Sunday, March 29, 2015

Of Pickups, Peace, & Palm Sunday

I need to share that any post I ever write is a collaborative effort -- often unbeknownst to my collaborators. Events of my week, conversations with friends, a word from my pastor, a road war with a fellow driver -- all plays in. The graduate student in me struggles against the instinct to cite every single phrase and nuance. Lucky me, to have so many wonderful opportunities to learn and grow.  

Hosanna! Our sweet kiddos processing with palms.
(photo by our youth minister, Hannah Lampi)
I made a triumphant entry into my old home town today. On my way to church, I got into a dogfight with a massive red pickup that wouldn't let me into traffic. I decided to engage in the power struggle, show him what a Honda CRV is made of, and pulled ahead of him just in time to make it onto the ramp. I came, I conquered, I acted like an ass. And, immediately felt ashamed.

You see, I had been pondering the first Palm Sunday all morning, preparing to deliver the welcome and opening prayer for services. I was thinking about this most publicly triumphant moment of Jesus' ministry, and how remarkably subversive and humble it was. How the Kingdom of God juxtaposes humility to pride, service to conquering, peace to war. How it makes room for humanity to collide with divinity, how it leaves space for grief in the midst of joy. It all seemed meaningless intellectual pursuit in the moment, as my neanderthal brain exerted itself over my spiritual thinking. I engaged in the same imperial, showy, forceful maneuvering -- a Roman procession with Pontius Pilate -- that Marcus Borg says was happening at the West gate of Jerusalem, just as Jesus entered the East gate with his rag-tag band of followers.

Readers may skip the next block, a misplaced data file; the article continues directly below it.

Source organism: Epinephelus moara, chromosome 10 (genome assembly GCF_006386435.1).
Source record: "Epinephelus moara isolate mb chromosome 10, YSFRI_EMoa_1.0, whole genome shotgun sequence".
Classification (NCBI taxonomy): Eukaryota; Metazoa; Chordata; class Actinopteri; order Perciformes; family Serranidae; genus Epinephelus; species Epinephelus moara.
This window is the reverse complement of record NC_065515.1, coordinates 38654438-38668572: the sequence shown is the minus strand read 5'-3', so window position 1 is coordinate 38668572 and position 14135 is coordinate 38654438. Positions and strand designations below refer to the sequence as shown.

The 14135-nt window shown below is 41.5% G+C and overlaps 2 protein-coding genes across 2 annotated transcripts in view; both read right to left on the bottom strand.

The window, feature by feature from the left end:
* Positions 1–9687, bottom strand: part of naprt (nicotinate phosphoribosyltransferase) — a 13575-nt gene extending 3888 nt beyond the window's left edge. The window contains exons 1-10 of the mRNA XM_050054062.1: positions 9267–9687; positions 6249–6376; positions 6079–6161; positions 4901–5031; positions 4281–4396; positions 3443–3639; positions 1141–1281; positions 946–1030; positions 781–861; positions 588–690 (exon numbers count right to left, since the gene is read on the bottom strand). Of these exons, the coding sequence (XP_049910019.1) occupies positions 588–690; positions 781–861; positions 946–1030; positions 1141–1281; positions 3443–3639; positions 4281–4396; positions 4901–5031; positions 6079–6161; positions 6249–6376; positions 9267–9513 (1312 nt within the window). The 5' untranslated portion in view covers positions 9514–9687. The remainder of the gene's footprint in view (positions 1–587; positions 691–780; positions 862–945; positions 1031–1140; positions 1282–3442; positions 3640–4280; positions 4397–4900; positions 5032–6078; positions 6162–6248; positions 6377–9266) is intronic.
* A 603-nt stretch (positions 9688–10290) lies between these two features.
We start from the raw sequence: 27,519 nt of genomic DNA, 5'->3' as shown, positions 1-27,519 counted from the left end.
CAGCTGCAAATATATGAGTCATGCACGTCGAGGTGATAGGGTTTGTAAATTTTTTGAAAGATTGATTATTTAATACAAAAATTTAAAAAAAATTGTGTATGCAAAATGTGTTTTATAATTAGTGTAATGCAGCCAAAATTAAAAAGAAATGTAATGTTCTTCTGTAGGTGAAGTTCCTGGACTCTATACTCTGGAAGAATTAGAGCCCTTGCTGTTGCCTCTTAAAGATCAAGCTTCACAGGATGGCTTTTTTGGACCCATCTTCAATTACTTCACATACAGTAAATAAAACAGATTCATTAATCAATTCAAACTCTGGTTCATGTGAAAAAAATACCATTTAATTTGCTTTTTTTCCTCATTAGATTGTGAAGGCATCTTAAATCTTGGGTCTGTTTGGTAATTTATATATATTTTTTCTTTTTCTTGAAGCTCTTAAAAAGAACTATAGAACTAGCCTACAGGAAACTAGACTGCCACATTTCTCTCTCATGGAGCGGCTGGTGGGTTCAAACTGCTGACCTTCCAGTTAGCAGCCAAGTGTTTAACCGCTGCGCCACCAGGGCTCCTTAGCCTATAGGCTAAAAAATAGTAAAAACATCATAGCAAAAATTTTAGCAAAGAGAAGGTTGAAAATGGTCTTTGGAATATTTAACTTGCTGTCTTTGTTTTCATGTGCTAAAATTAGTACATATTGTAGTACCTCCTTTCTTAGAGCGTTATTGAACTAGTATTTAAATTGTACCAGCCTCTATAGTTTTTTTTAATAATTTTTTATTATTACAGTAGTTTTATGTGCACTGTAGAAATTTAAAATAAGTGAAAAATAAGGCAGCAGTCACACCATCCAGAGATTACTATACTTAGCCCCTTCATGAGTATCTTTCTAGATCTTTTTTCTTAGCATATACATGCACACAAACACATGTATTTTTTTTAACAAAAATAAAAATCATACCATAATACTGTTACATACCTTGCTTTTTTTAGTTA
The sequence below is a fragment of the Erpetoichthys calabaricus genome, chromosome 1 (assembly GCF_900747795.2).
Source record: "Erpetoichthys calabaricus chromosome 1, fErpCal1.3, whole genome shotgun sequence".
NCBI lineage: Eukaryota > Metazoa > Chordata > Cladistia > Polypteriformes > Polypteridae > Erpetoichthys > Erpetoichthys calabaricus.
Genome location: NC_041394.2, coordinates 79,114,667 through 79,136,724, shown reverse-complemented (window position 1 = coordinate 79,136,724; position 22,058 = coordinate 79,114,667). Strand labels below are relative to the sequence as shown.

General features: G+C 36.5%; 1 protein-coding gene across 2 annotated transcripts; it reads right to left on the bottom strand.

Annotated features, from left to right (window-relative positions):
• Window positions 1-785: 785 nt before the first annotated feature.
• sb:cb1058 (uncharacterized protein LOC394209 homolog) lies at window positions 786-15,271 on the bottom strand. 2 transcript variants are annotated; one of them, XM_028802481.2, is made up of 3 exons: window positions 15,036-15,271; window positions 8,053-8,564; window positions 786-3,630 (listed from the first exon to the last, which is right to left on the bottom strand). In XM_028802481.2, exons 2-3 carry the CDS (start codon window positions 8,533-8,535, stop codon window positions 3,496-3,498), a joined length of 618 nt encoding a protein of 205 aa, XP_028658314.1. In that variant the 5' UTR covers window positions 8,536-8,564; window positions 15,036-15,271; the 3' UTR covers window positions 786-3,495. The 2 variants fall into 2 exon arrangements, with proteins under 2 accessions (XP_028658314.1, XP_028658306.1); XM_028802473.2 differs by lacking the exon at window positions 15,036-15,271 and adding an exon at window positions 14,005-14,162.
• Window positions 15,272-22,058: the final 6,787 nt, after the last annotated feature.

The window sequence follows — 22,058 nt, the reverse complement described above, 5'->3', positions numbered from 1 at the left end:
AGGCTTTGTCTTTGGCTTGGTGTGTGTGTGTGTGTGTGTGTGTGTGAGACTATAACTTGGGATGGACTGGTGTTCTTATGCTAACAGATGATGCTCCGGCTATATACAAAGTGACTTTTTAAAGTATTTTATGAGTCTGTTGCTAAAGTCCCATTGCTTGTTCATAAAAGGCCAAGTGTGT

Doesn't life keep us honest, if we let it?

Jesus rode into Jerusalem, to fanfare, on a lowly donkey. Famed theologian Wikipedia tells me the donkey was a symbol of peace, while horses symbolized war and subjugation (Prophet Zechariah reinforces this interpretation in chapter 9 of his book). The gospels also tell us that Jesus paused to weep over Jerusalem as he entered.

All these seeming contradictions...

The crowds are celebrating, but in less than a week will be witness to, maybe even participants in, his death. The man is the source of great joy, but pauses to express grief. He's the King of the moment, but he rides in on a donkey colt.

Celebration is complex. We feel it most because we've experienced its opposite. Joy is highlighted because of the sadness we live through. The sting of pain throws the soothing power of grace into greater relief. The suffering brought about by corrupt kingdoms and regimes and religions heightens the hope of the pure, peaceful kingdom of God. The recognition of our sins enriches our gratitude and experience of forgiveness.

My pastor asked us today which procession we will join: the imperial, politically aggressive party on the West, or the band of underdogs, the subversives in the East.